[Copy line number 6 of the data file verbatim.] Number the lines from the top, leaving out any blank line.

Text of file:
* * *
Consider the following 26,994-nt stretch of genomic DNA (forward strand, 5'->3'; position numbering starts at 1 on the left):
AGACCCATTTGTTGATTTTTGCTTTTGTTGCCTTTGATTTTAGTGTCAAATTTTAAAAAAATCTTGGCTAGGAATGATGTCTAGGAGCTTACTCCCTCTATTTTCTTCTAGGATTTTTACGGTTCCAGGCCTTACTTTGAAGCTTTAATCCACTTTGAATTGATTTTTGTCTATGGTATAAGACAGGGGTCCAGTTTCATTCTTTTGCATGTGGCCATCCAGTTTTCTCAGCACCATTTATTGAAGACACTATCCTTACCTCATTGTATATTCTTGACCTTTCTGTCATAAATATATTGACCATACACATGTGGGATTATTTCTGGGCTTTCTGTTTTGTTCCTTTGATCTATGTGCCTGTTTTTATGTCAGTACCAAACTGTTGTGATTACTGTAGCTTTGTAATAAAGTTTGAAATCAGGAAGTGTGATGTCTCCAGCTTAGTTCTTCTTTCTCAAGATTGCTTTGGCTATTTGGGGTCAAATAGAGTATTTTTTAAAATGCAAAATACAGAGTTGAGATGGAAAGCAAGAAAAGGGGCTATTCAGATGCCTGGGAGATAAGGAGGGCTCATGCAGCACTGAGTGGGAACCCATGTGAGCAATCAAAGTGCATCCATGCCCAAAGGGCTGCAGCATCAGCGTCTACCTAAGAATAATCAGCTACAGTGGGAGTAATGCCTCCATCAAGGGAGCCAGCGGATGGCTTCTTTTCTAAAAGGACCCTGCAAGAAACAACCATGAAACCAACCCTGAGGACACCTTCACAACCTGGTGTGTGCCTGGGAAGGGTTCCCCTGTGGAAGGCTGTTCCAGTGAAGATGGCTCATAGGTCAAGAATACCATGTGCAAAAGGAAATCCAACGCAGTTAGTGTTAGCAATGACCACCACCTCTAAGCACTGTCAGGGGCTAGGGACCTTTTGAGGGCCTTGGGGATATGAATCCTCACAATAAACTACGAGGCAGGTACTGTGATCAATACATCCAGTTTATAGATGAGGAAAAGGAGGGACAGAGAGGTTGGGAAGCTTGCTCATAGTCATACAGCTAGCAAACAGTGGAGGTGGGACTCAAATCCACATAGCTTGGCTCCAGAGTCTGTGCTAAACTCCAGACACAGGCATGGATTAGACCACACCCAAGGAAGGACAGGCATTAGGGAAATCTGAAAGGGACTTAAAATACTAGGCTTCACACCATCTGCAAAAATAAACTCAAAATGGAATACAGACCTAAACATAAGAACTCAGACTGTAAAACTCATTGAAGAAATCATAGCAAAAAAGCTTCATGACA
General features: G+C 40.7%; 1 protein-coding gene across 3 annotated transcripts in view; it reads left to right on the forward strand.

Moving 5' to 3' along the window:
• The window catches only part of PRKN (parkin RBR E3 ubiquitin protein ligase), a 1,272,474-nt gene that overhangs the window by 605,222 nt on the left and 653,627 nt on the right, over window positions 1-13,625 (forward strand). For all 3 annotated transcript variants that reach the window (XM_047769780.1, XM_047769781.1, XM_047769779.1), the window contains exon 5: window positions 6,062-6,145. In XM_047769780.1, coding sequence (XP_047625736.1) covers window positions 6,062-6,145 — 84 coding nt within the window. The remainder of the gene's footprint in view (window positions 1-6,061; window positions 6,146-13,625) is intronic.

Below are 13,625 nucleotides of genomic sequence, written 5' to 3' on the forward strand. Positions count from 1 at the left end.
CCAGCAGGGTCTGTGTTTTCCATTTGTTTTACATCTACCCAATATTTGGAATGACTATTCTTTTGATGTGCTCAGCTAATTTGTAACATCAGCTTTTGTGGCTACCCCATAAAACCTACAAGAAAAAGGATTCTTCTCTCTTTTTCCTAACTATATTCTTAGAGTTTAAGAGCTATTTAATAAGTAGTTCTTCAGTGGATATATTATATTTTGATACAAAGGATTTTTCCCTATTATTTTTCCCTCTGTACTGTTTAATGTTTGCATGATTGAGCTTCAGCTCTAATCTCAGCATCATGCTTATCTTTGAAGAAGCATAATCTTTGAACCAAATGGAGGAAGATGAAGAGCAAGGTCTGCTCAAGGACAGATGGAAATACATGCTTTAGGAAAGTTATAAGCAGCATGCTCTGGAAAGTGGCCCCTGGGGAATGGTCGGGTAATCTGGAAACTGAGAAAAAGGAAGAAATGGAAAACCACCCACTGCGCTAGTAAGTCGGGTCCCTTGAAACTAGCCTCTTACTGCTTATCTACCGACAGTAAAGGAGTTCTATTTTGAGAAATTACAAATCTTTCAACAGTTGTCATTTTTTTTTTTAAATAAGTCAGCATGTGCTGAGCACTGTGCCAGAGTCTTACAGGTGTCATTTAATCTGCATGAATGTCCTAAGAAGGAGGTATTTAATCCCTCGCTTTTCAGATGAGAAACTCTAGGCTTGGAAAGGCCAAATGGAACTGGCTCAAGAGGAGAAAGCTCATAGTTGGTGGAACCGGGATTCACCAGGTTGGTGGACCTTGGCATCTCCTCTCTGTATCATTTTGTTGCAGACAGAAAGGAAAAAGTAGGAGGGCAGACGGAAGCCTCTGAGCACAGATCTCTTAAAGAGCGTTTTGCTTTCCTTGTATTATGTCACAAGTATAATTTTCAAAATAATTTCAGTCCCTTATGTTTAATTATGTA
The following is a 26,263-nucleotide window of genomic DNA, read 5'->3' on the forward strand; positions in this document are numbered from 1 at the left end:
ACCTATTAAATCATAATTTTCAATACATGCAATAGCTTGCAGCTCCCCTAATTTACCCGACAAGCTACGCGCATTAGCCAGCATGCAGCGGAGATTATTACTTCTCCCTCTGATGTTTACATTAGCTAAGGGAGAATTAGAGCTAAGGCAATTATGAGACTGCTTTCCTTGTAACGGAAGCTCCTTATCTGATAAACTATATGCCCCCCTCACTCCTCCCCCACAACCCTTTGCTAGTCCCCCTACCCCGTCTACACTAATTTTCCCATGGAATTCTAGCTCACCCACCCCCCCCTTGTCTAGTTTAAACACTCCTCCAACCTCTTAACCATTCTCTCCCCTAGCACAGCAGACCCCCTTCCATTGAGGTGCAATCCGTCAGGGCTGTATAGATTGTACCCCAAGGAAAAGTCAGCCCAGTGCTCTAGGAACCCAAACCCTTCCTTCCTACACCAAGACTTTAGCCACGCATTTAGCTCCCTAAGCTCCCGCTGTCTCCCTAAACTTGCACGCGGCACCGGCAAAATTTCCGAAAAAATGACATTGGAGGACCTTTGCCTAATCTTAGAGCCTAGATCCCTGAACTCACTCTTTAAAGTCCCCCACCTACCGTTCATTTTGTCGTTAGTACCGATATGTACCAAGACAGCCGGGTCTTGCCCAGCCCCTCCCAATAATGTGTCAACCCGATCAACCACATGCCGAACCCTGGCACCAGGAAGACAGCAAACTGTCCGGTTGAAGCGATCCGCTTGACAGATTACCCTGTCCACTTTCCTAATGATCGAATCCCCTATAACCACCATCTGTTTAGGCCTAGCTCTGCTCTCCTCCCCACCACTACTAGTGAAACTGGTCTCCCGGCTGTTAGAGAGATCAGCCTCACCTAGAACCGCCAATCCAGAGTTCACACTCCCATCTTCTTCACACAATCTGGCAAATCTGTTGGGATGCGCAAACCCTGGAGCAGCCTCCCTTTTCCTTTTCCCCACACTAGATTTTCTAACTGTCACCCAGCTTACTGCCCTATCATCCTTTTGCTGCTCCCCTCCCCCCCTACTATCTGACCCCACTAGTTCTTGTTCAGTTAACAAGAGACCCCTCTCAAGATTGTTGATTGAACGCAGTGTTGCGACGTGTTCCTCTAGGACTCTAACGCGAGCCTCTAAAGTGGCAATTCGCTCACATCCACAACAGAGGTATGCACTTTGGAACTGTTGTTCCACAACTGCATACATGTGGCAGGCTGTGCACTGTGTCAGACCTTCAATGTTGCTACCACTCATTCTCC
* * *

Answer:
Below are 13,625 nucleotides of genomic sequence, written 5' to 3' on the forward strand. Positions count from 1 at the left end.